This all sounds nice and is very exciting. But I can help being pessimistic when I think about the polical conflits of the first few years after independence and what they led to. With more than 200 parties officially registered, it's going to be a mess. Politicians, often incapable or corruptible, have just been shuffled from one position to the other. It seems to still be happening.

Reading the project of the constitution didn't help optimism either. I don't know what to think of the planned 26 provinces. It sounds good for some things. But it also mean more bureaucracy... and that's no good, except for politicians.

The Congo is in deep sh*t, I don't know for how long but it will be for a while if progress doesn't come from the people. I don't understand why some Congolese people are still hoping for a leader or a party to save the country. Even if a good leader or a good party has power, the whole system is corrupt and rotten. It will require a lot of work, starting with every single person.

Black River Eagle said...

Finally some Congolese who are willing to blog about (and comment on) the upcoming 2006 elections in the DRC in the English language. Thanks for the info you have presented here so far, will await the "...to be continued". Unfortunately I could not decipher the article in LeSoft Online from Professor Mulumba. Any chance that one can find really good and up-to-date news and information written by Congolese online in English? Non? Je ne sais what?

I don't think that the various politicians who makeup the transitional government in the DRC are all that frightened of international pressure. If 2 or more rebel parties decide to plunge the country back into civil war, who's gonna stop them? MONUC?? The AU, EU, NATO?

Of course, let's hope that doesn't happen, again.

TheMalau said...

I will write more about this soon. I understand the touch of cynicism I feel in your comment BRE, and the desillusion in yours, Denis.

The rebels are not afraid of the MONUC et al. They are afraid of what the support of MONUC can make the people do. See, the level of desillusionement in Congo has generated enough anger and frustration among the common people, that it reminds me of Rwanda before the genocide. No one wants to outwardly appear worse than the average badness. So yes, they are scared. Powerful and able to return to their warring ways, yes, but, scared nevertheles.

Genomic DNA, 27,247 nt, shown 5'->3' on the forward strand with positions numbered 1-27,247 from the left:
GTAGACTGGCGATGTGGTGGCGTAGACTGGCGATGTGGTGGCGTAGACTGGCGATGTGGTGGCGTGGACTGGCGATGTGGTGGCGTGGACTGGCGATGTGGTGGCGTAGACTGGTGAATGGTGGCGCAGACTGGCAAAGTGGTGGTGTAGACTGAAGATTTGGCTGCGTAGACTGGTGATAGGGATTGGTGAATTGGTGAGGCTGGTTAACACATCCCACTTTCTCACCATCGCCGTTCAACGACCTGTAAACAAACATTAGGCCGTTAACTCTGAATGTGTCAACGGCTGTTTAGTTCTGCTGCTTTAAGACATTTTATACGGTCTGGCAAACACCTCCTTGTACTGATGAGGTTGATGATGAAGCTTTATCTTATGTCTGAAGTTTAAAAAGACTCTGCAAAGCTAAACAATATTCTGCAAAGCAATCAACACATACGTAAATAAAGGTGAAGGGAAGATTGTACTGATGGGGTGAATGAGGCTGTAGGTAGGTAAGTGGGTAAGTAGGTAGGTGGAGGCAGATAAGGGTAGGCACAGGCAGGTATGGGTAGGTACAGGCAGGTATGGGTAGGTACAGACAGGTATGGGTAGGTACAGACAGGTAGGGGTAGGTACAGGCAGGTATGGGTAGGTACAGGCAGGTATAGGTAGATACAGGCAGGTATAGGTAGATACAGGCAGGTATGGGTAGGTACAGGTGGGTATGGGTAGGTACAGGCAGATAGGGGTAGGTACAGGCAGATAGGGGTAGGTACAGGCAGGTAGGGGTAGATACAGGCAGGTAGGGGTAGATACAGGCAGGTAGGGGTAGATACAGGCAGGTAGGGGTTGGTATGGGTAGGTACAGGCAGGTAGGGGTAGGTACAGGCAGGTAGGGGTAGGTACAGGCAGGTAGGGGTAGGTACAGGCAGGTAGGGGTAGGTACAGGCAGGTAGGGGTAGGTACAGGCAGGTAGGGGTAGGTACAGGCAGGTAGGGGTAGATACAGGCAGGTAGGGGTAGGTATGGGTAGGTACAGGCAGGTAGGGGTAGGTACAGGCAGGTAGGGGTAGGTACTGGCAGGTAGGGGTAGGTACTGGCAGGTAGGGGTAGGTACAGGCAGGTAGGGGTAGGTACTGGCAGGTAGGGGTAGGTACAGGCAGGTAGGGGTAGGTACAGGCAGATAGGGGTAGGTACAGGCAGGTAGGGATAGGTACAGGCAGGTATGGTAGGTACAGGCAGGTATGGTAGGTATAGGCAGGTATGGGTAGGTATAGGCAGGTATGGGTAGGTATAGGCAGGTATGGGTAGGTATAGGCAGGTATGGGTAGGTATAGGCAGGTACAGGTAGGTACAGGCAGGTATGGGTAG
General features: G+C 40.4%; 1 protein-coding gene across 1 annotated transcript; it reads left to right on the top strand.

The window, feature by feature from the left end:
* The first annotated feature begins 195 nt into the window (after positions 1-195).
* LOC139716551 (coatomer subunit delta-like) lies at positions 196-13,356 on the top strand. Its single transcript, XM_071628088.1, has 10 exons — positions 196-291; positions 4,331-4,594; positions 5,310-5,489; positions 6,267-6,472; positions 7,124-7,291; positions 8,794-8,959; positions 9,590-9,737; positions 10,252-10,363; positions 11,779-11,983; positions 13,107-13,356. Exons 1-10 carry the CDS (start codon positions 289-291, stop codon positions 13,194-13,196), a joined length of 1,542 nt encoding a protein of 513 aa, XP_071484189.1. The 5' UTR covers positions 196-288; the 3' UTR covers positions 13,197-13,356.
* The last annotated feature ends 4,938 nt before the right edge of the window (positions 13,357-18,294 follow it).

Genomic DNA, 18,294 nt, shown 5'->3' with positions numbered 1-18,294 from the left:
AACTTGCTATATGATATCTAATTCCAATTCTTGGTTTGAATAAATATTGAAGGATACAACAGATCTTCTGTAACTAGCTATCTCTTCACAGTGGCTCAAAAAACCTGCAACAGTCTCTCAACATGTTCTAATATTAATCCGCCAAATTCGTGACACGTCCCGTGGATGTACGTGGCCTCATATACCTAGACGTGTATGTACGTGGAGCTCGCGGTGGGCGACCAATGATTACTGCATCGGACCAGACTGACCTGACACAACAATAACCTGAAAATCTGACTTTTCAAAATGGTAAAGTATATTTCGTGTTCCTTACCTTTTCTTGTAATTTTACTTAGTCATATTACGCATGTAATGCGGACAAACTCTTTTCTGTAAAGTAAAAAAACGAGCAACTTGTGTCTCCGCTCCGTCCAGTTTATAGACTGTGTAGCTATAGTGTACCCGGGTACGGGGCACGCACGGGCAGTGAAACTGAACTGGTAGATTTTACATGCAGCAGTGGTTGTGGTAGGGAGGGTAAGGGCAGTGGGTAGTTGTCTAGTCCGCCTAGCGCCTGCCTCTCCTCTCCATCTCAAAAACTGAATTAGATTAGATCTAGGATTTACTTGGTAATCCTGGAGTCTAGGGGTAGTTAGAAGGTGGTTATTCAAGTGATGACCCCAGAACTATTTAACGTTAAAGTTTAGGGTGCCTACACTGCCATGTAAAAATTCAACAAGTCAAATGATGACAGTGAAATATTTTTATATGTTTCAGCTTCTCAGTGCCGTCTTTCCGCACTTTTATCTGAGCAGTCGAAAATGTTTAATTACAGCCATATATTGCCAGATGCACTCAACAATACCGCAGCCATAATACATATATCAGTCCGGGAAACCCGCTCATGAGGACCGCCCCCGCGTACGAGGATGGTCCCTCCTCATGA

Black River Eagle said...

Didn't mean to be a pain-in-the-rearend, just trying to provoke you to speakout more via your blog about what is going on (good and bad) down in the D.R.C. Many non-French speakers are desperate to hear more from people who hail from the Democratic Republic of Congo and other Francophone Afrique countries in your own words that we can understand (English, Spanish, German, etc.)

Just to show how much I care here is my (free) Hot Tip of the Day. I found a new DRC blogger today over at the BBC Africa Lives - My Africa (diaries) site. His name is Frank Otete; he is from Kinshasa and studying to be a medical doctor at the University of Lubumbashi. I'm sure that he would be glad to hear from you and other bloggers writing about and interested in the D.R.C.

I'll stop back by later to see what's up but please do stay in touch with us in the Blogosphere.

TheMalau said...

Thank you BRE. I will be here, though not as often as I used to be before - work does take a lot of time. But I will try to have a long post every 2 days at least, on the DRC polls. I will check out that DRC blogger.
Cheers,
Ali.

Exiledsoul said...

You know what, I completely forgot about those elections. After what I've seen this summer, I'm not even sure if the outcome of this election will be positive. Eh you know my opinion on this... lol I decided to stop talking about the referendum and the elections. Anyway I'm back in the blogsphere I'll start blogging tomorrow. During my hiatus I thought of maybe creating a congolese blogring. I saw Frank Otete's blog a few months ago. There wasn't much then I'll check it out again

Black River Eagle said...

Wow! This is for real! Not only is Ali back but so is L'Exileé! Or is that L'Exileè. I never could get those stupid tick marks right. Hey I can do French, ever since the 4th grade. Not much improvement in my skills since then.

Hope that you enjoyed your trip back home to the D.R.C. this Summer, Ntumba. Welcome back to the Blogosphere ya'all. Golly.